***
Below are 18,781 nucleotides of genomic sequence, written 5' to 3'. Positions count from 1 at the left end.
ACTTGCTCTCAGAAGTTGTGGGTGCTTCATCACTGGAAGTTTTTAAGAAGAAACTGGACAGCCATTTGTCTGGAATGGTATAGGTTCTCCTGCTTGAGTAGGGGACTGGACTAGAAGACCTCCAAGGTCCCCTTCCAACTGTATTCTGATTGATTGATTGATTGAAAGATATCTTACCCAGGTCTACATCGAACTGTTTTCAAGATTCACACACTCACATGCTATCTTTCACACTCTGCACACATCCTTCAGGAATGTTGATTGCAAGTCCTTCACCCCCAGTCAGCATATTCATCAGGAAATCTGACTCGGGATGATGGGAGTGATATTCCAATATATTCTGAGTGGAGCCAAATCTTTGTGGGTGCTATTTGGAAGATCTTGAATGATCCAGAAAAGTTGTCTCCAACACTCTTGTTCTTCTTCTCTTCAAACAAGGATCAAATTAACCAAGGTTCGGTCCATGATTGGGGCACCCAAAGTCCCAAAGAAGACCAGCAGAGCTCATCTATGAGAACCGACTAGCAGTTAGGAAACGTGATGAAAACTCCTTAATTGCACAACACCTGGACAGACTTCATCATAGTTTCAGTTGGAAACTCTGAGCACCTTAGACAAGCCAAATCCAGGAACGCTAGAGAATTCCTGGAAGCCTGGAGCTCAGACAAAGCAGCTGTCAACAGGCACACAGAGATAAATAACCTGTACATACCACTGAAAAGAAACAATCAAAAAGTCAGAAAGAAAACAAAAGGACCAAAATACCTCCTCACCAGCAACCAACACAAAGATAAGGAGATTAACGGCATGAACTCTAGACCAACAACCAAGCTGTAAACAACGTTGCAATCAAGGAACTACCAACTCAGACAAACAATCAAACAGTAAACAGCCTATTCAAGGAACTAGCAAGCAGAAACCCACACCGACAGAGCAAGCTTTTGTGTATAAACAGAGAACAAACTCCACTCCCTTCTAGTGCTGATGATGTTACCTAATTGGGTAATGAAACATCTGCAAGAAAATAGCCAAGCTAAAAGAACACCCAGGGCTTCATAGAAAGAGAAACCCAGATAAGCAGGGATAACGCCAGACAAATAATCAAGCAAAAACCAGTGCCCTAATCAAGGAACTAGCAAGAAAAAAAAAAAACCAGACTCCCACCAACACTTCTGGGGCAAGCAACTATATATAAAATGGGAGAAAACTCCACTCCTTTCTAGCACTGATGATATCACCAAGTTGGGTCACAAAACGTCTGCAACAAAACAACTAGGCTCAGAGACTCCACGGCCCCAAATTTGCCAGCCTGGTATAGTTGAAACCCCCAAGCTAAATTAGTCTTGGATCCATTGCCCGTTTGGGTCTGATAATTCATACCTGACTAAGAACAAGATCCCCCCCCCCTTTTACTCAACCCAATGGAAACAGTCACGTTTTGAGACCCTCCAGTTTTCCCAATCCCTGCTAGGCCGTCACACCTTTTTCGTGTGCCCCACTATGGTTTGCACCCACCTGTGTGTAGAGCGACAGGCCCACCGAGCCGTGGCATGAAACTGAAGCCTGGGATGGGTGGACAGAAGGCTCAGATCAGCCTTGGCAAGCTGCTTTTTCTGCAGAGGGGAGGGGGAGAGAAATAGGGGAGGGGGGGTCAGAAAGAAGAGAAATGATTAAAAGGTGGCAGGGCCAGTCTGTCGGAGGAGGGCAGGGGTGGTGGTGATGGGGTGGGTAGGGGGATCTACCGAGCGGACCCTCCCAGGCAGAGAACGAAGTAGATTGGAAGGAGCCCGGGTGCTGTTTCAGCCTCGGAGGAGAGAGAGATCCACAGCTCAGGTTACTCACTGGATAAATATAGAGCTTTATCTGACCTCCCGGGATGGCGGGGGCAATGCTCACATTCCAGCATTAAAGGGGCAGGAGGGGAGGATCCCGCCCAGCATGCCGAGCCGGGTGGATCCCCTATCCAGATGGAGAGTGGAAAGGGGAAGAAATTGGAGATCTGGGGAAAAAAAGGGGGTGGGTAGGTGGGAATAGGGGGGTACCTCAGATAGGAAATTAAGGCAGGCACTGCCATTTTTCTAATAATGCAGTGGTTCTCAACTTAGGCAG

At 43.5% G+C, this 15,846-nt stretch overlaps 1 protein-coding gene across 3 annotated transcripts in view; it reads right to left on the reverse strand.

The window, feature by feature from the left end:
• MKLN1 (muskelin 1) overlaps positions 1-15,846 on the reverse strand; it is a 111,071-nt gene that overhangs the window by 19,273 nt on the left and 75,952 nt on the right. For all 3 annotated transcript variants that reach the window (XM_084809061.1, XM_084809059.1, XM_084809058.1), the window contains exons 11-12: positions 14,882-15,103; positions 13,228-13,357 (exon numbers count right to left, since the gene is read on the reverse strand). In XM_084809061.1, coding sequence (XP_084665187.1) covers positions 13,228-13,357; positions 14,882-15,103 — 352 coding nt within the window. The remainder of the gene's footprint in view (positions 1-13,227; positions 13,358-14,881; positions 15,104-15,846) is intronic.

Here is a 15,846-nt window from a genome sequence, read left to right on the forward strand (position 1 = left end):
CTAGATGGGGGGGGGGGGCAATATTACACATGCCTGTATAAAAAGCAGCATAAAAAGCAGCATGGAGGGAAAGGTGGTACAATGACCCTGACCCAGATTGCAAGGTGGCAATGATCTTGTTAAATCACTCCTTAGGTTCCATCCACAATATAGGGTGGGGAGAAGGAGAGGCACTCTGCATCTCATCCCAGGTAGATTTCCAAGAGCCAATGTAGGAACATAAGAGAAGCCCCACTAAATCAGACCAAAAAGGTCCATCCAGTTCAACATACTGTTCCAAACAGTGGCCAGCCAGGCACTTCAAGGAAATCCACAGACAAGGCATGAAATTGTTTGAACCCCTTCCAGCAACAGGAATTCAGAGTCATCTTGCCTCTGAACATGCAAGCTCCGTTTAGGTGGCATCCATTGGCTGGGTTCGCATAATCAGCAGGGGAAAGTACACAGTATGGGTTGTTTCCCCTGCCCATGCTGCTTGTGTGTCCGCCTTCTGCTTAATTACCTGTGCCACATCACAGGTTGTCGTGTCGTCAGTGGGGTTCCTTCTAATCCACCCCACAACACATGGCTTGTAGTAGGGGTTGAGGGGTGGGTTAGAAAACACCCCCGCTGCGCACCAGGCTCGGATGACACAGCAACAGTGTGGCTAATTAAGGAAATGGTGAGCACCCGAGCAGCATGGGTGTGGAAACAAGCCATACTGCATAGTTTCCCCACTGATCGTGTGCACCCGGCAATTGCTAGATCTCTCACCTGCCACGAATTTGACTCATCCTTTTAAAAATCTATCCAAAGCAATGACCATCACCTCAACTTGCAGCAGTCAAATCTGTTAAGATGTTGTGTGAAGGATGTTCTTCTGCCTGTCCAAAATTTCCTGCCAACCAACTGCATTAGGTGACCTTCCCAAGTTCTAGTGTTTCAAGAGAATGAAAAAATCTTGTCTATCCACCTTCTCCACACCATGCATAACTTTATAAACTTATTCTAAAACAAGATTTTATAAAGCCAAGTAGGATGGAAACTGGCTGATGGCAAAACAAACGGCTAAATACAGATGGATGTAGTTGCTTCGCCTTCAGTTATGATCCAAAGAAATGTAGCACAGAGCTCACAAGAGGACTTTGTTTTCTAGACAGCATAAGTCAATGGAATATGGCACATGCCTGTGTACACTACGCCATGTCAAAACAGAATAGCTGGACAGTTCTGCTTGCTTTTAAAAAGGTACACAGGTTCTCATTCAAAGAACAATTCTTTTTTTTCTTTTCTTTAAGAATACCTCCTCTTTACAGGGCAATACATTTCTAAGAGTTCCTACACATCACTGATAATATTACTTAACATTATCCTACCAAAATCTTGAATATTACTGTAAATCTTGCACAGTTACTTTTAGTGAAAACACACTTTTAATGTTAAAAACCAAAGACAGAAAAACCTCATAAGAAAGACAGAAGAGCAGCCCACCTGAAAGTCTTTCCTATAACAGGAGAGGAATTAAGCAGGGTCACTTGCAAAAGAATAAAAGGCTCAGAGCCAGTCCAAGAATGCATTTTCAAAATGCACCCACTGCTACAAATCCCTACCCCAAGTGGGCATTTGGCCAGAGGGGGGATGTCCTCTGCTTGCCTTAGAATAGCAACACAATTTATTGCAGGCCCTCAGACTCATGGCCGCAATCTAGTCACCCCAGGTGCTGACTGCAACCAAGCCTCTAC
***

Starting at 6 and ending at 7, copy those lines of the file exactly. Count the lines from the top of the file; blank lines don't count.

Here is a 15,846-nt window from a genome sequence, read left to right on the forward strand (position 1 = left end):
CTAGATGGGGGGGGGGGGCAATATTACACATGCCTGTATAAAAAGCAGCATAAAAAGCAGCATGGAGGGAAAGGTGGTACAATGACCCTGACCCAGATTGCAAGGTGGCAATGATCTTGTTAAATCACTCCTTAGGTTCCATCCACAATATAGGGTGGGGAGAAGGAGAGGCACTCTGCATCTCATCCCAGGTAGATTTCCAAGAGCCAATGTAGGAACATAAGAGAAGCCCCACTAAATCAGACCAAAAAGGTCCATCCAGTTCAACATACTGTTCCAAACAGTGGCCAGCCAGGCACTTCAAGGAAATCCACAGACAAGGCATGAAATTGTTTGAACCCCTTCCAGCAACAGGAATTCAGAGTCATCTTGCCTCTGAACATGCAAGCTCCGTTTAGGTGGCATCCATTGGCTGGGTTCGCATAATCAGCAGGGGAAAGTACACAGTATGGGTTGTTTCCCCTGCCCATGCTGCTTGTGTGTCCGCCTTCTGCTTAATTACCTGTGCCACATCACAGGTTGTCGTGTCGTCAGTGGGGTTCCTTCTAATCCACCCCACAACACATGGCTTGTAGTAGGGGTTGAGGGGTGGGTTAGAAAACACCCCCGCTGCGCACCAGGCTCGGATGACACAGCAACAGTGTGGCTAATTAAGGAAATGGTGAGCACCCGAGCAGCATGGGTGTGGAAACAAGCCATACTGCATAGTTTCCCCACTGATCGTGTGCACCCGGCAATTGCTAGATCTCTCACCTGCCACGAATTTGACTCATCCTTTTAAAAATCTATCCAAAGCAATGACCATCACCTCAACTTGCAGCAGTCAAATCTGTTAAGATGTTGTGTGAAGGATGTTCTTCTGCCTGTCCAAAATTTCCTGCCAACCAACTGCATTAGGTGACCTTCCCAAGTTCTAGTGTTTCAAGAGAATGAAAAAATCTTGTCTATCCACCTTCTCCACACCATGCATAACTTTATAAACTTATTCTAAAACAAGATTTTATAAAGCCAAGTAGGATGGAAACTGGCTGATGGCAAAACAAACGGCTAAATACAGATGGATGTAGTTGCTTCGCCTTCAGTTATGATCCAAAGAAATGTAGCACAGAGCTCACAAGAGGACTTTGTTTTCTAGACAGCATAAGTCAATGGAATATGGCACATGCCTGTGTACACTACGCCATGTCAAAACAGAATAGCTGGACAGTTCTGCTTGCTTTTAAAAAGGTACACAGGTTCTCATTCAAAGAACAATTCTTTTTTTTCTTTTCTTTAAGAATACCTCCTCTTTACAGGGCAATACATTTCTAAGAGTTCCTACACATCACTGATAATATTACTTAACATTATCCTACCAAAATCTTGAATATTACTGTAAATCTTGCACAGTTACTTTTAGTGAAAACACACTTTTAATGTTAAAAACCAAAGACAGAAAAACCTCATAAGAAAGACAGAAGAGCAGCCCACCTGAAAGTCTTTCCTATAACAGGAGAGGAATTAAGCAGGGTCACTTGCAAAAGAATAAAAGGCTCAGAGCCAGTCCAAGAATGCATTTTCAAAATGCACCCACTGCTACAAATCCCTACCCCAAGTGGGCATTTGGCCAGAGGGGGGATGTCCTCTGCTTGCCTTAGAATAGCAACACAATTTATTGCAGGCCCTCAGACTCATGGCCGCAATCTAGTCACCCCAGGTGCTGACTGCAACCAAGCCTCTAC